About libraries (side point): our local library is open for 4 hours on Sundays, but not in the summer. I dread the day even the partial Sundays fall to budget cuts! In these times communities might not be adding funds to increase library hours, unfortunately.

Dave, your profile is private and you have spoken of yourself as an "outsider", yet you have many interesting things to say! I would love to know more about where you're coming from.

SephardiLady said...

ProfK-I don't think Yeshivot will hav the cost savings some public schools experience, partly because they often double as locations for community lectures and other functions.

If I were introducing this proposal, I would introduce it in a school that goes from Pre-school to High School because parents already hate having kids on different schedules, and I would stick some of the extra vacation time during the year, so the summer is shortened.

Of course a 4 day a week schedule wouldn't work for every single parent's employment. But, neither does the current schedule. I have a neighbor who regularly works in the evenings, and his wife has late evenings too. So, they have to hire a babysitter. School does not and will not cover everyone's schedule.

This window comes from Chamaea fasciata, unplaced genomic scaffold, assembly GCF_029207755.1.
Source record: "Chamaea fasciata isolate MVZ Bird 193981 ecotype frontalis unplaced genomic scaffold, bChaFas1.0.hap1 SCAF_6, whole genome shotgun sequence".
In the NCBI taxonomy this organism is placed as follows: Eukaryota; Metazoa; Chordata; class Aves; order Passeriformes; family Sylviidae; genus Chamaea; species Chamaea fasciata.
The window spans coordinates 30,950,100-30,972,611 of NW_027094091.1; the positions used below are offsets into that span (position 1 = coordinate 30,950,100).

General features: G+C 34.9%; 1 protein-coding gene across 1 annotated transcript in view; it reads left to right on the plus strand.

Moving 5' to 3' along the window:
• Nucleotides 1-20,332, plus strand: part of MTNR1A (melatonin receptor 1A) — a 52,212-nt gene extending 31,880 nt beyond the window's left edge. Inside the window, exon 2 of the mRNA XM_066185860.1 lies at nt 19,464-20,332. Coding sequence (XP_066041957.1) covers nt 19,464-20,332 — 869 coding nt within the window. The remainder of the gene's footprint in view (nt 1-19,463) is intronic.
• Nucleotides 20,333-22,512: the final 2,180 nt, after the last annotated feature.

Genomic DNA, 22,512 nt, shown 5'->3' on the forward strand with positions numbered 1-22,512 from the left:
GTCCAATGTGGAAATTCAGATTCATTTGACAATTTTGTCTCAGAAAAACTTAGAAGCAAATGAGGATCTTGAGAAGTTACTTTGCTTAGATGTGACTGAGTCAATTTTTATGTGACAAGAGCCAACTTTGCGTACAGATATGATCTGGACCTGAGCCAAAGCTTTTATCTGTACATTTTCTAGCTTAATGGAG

As it is, only some schools give the kids off winter vacation like the public schools. My father-in-law's workplace used to completely close for the week of Christmas and New Years because of the cost savings involved in completely closing. But the kids did not get off until the 3rd week of January until the kids were back in school.

Think about all of te accountants out there who are busting their rears during January, but are much more relaxed during December. They aren't spending quality time together during January, but might have tried something more during December.

Basically, no schedule will ever please everyone. But, I can see how this proposal would really work well for us.

BTW-Our libraries have brief Sunday hours. But, budget cuts are threatning those I believe.

SephardiLady said...

Wow tesyaa-I can't imagine having libraries closed all summer. The summer programming in our library system has provided a lot of summer fun for my kids.

Anonymous said...

Not closed all summer, closed all summer Sundays. And they are open until 9 pm on 4 out of 5 weeknights.

Anonymous said...